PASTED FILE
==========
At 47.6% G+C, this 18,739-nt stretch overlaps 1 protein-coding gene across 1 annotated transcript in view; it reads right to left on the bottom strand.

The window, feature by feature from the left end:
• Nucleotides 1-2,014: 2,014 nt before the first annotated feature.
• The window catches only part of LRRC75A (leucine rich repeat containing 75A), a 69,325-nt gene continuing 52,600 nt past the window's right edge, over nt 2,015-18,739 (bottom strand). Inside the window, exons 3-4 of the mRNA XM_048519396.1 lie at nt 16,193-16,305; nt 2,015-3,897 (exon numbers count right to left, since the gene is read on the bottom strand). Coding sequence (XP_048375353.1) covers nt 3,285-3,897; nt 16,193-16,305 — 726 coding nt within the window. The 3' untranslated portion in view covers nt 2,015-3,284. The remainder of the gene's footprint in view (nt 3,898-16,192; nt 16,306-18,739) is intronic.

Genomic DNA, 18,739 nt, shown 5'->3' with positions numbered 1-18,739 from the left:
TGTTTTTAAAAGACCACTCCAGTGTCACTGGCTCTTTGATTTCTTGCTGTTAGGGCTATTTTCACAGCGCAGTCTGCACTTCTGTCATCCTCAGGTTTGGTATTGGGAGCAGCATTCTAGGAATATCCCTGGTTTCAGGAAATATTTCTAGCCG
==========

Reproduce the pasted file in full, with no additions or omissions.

At 47.6% G+C, this 18,739-nt stretch overlaps 1 protein-coding gene across 1 annotated transcript in view; it reads right to left on the bottom strand.

The window, feature by feature from the left end:
• Nucleotides 1-2,014: 2,014 nt before the first annotated feature.
• The window catches only part of LRRC75A (leucine rich repeat containing 75A), a 69,325-nt gene continuing 52,600 nt past the window's right edge, over nt 2,015-18,739 (bottom strand). Inside the window, exons 3-4 of the mRNA XM_048519396.1 lie at nt 16,193-16,305; nt 2,015-3,897 (exon numbers count right to left, since the gene is read on the bottom strand). Coding sequence (XP_048375353.1) covers nt 3,285-3,897; nt 16,193-16,305 — 726 coding nt within the window. The 3' untranslated portion in view covers nt 2,015-3,284. The remainder of the gene's footprint in view (nt 3,898-16,192; nt 16,306-18,739) is intronic.

Genomic DNA, 18,739 nt, shown 5'->3' with positions numbered 1-18,739 from the left:
TGTTTTTAAAAGACCACTCCAGTGTCACTGGCTCTTTGATTTCTTGCTGTTAGGGCTATTTTCACAGCGCAGTCTGCACTTCTGTCATCCTCAGGTTTGGTATTGGGAGCAGCATTCTAGGAATATCCCTGGTTTCAGGAAATATTTCTAGCCG